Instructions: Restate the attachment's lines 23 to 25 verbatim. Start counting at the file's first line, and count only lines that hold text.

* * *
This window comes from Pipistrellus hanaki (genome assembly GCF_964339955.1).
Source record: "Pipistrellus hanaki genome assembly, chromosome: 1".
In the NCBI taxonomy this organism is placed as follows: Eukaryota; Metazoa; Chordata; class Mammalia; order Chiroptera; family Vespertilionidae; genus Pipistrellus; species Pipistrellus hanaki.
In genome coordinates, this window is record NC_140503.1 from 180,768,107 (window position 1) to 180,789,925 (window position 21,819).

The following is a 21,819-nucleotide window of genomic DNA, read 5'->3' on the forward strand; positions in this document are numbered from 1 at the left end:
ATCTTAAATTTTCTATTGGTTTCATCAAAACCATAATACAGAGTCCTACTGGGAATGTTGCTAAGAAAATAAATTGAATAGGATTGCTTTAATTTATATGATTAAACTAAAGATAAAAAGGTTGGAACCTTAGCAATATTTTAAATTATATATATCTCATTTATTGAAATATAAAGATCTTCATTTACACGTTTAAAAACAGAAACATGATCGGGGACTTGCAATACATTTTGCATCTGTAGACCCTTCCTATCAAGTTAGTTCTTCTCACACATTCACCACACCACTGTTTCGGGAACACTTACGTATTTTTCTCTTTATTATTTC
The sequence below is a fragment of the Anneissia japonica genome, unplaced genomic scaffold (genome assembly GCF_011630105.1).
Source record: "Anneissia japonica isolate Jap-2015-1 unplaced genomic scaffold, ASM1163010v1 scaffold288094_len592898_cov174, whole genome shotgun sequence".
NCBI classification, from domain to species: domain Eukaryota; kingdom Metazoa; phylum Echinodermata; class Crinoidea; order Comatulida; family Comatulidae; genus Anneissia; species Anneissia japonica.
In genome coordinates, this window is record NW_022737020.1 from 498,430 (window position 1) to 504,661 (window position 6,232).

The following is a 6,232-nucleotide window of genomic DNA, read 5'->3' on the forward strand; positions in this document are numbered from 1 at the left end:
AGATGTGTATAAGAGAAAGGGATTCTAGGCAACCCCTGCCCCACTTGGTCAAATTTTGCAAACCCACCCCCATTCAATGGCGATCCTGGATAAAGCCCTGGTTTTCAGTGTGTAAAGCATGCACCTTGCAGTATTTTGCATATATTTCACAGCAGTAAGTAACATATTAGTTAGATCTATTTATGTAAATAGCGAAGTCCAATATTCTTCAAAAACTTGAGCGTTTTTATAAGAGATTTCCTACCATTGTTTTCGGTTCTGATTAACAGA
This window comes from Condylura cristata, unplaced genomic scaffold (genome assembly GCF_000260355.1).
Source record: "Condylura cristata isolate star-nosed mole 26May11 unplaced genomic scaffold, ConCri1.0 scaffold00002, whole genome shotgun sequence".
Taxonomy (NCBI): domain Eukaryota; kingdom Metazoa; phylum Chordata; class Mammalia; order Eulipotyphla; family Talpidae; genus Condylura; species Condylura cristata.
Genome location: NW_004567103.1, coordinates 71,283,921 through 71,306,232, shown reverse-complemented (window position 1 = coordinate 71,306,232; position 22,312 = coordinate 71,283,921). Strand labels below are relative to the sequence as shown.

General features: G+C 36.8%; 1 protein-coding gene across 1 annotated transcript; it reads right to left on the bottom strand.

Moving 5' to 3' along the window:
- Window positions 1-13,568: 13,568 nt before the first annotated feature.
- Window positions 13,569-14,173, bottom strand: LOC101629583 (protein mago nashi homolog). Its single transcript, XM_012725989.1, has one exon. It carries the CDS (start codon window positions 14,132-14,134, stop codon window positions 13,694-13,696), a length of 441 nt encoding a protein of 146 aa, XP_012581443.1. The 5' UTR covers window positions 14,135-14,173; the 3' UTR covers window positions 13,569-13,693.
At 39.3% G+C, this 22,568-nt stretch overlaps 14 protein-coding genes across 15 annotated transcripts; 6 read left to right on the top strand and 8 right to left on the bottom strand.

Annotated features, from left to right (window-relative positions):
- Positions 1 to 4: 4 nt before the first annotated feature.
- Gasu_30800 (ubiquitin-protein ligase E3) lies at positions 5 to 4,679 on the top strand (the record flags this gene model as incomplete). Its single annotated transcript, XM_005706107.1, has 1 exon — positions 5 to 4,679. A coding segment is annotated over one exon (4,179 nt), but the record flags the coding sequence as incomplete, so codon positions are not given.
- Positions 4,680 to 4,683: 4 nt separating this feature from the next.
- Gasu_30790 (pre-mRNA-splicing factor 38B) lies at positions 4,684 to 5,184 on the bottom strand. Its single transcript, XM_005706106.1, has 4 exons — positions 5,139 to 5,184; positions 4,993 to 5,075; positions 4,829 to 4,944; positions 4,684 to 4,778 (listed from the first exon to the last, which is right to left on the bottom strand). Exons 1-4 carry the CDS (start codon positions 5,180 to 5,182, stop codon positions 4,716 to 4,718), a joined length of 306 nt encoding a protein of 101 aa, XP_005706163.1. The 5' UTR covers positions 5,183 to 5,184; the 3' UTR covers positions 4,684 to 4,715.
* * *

- Positions 1 to 4: 4 nt before the first annotated feature.
- Gasu_30800 (ubiquitin-protein ligase E3) lies at positions 5 to 4,679 on the top strand (the record flags this gene model as incomplete). Its single annotated transcript, XM_005706107.1, has 1 exon — positions 5 to 4,679. A coding segment is annotated over one exon (4,179 nt), but the record flags the coding sequence as incomplete, so codon positions are not given.
- Positions 4,680 to 4,683: 4 nt separating this feature from the next.